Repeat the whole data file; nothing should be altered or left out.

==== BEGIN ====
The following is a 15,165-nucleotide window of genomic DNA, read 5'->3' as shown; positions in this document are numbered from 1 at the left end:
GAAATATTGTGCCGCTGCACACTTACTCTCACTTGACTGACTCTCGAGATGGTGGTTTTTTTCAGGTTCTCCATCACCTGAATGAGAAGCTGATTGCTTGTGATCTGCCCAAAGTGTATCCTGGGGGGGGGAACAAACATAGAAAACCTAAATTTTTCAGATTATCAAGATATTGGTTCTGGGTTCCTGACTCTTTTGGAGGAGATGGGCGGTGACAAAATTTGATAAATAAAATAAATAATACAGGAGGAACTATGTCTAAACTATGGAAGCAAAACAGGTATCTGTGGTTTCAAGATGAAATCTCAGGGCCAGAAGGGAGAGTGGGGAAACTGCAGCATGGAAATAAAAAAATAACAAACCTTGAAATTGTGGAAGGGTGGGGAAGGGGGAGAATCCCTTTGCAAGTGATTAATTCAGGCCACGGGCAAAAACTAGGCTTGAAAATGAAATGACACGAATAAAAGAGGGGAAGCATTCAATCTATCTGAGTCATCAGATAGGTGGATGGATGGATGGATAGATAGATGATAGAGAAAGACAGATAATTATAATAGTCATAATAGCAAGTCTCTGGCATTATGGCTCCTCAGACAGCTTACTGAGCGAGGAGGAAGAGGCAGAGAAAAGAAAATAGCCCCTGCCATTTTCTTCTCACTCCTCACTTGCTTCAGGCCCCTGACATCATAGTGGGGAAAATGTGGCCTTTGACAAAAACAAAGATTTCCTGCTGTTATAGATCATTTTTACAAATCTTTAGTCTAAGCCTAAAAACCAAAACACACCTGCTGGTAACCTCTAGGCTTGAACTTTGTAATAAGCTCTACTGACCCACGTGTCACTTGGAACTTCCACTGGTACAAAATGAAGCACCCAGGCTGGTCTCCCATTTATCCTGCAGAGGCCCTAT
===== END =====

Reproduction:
The following is a 15,165-nucleotide window of genomic DNA, read 5'->3' as shown; positions in this document are numbered from 1 at the left end:
GAAATATTGTGCCGCTGCACACTTACTCTCACTTGACTGACTCTCGAGATGGTGGTTTTTTTCAGGTTCTCCATCACCTGAATGAGAAGCTGATTGCTTGTGATCTGCCCAAAGTGTATCCTGGGGGGGGGAACAAACATAGAAAACCTAAATTTTTCAGATTATCAAGATATTGGTTCTGGGTTCCTGACTCTTTTGGAGGAGATGGGCGGTGACAAAATTTGATAAATAAAATAAATAATACAGGAGGAACTATGTCTAAACTATGGAAGCAAAACAGGTATCTGTGGTTTCAAGATGAAATCTCAGGGCCAGAAGGGAGAGTGGGGAAACTGCAGCATGGAAATAAAAAAATAACAAACCTTGAAATTGTGGAAGGGTGGGGAAGGGGGAGAATCCCTTTGCAAGTGATTAATTCAGGCCACGGGCAAAAACTAGGCTTGAAAATGAAATGACACGAATAAAAGAGGGGAAGCATTCAATCTATCTGAGTCATCAGATAGGTGGATGGATGGATGGATAGATAGATGATAGAGAAAGACAGATAATTATAATAGTCATAATAGCAAGTCTCTGGCATTATGGCTCCTCAGACAGCTTACTGAGCGAGGAGGAAGAGGCAGAGAAAAGAAAATAGCCCCTGCCATTTTCTTCTCACTCCTCACTTGCTTCAGGCCCCTGACATCATAGTGGGGAAAATGTGGCCTTTGACAAAAACAAAGATTTCCTGCTGTTATAGATCATTTTTACAAATCTTTAGTCTAAGCCTAAAAACCAAAACACACCTGCTGGTAACCTCTAGGCTTGAACTTTGTAATAAGCTCTACTGACCCACGTGTCACTTGGAACTTCCACTGGTACAAAATGAAGCACCCAGGCTGGTCTCCCATTTATCCTGCAGAGGCCCTAT